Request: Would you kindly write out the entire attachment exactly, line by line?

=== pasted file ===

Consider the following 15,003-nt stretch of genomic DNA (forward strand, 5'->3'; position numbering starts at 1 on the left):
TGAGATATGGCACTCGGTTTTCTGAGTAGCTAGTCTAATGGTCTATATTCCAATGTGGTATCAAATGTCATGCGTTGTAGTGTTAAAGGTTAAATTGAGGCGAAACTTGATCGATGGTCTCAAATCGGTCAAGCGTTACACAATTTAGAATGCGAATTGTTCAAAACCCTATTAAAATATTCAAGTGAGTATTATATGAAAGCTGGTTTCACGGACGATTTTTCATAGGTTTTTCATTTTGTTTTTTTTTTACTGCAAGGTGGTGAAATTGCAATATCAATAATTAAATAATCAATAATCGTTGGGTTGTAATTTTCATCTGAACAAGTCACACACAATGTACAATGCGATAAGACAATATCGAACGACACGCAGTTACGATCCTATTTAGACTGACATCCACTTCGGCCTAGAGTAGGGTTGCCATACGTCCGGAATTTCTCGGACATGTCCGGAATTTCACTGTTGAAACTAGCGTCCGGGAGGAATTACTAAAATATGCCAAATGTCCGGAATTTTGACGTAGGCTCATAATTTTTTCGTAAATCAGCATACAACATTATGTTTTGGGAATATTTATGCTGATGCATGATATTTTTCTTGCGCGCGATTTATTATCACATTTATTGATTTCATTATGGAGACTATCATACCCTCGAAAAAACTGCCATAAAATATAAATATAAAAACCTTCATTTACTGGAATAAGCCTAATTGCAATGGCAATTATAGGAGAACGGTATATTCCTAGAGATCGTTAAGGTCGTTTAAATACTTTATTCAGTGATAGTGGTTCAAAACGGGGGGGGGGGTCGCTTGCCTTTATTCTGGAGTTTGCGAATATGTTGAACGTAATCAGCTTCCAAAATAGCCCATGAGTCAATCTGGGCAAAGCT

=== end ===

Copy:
Consider the following 15,003-nt stretch of genomic DNA (forward strand, 5'->3'; position numbering starts at 1 on the left):
TGAGATATGGCACTCGGTTTTCTGAGTAGCTAGTCTAATGGTCTATATTCCAATGTGGTATCAAATGTCATGCGTTGTAGTGTTAAAGGTTAAATTGAGGCGAAACTTGATCGATGGTCTCAAATCGGTCAAGCGTTACACAATTTAGAATGCGAATTGTTCAAAACCCTATTAAAATATTCAAGTGAGTATTATATGAAAGCTGGTTTCACGGACGATTTTTCATAGGTTTTTCATTTTGTTTTTTTTTTACTGCAAGGTGGTGAAATTGCAATATCAATAATTAAATAATCAATAATCGTTGGGTTGTAATTTTCATCTGAACAAGTCACACACAATGTACAATGCGATAAGACAATATCGAACGACACGCAGTTACGATCCTATTTAGACTGACATCCACTTCGGCCTAGAGTAGGGTTGCCATACGTCCGGAATTTCTCGGACATGTCCGGAATTTCACTGTTGAAACTAGCGTCCGGGAGGAATTACTAAAATATGCCAAATGTCCGGAATTTTGACGTAGGCTCATAATTTTTTCGTAAATCAGCATACAACATTATGTTTTGGGAATATTTATGCTGATGCATGATATTTTTCTTGCGCGCGATTTATTATCACATTTATTGATTTCATTATGGAGACTATCATACCCTCGAAAAAACTGCCATAAAATATAAATATAAAAACCTTCATTTACTGGAATAAGCCTAATTGCAATGGCAATTATAGGAGAACGGTATATTCCTAGAGATCGTTAAGGTCGTTTAAATACTTTATTCAGTGATAGTGGTTCAAAACGGGGGGGGGGGTCGCTTGCCTTTATTCTGGAGTTTGCGAATATGTTGAACGTAATCAGCTTCCAAAATAGCCCATGAGTCAATCTGGGCAAAGCT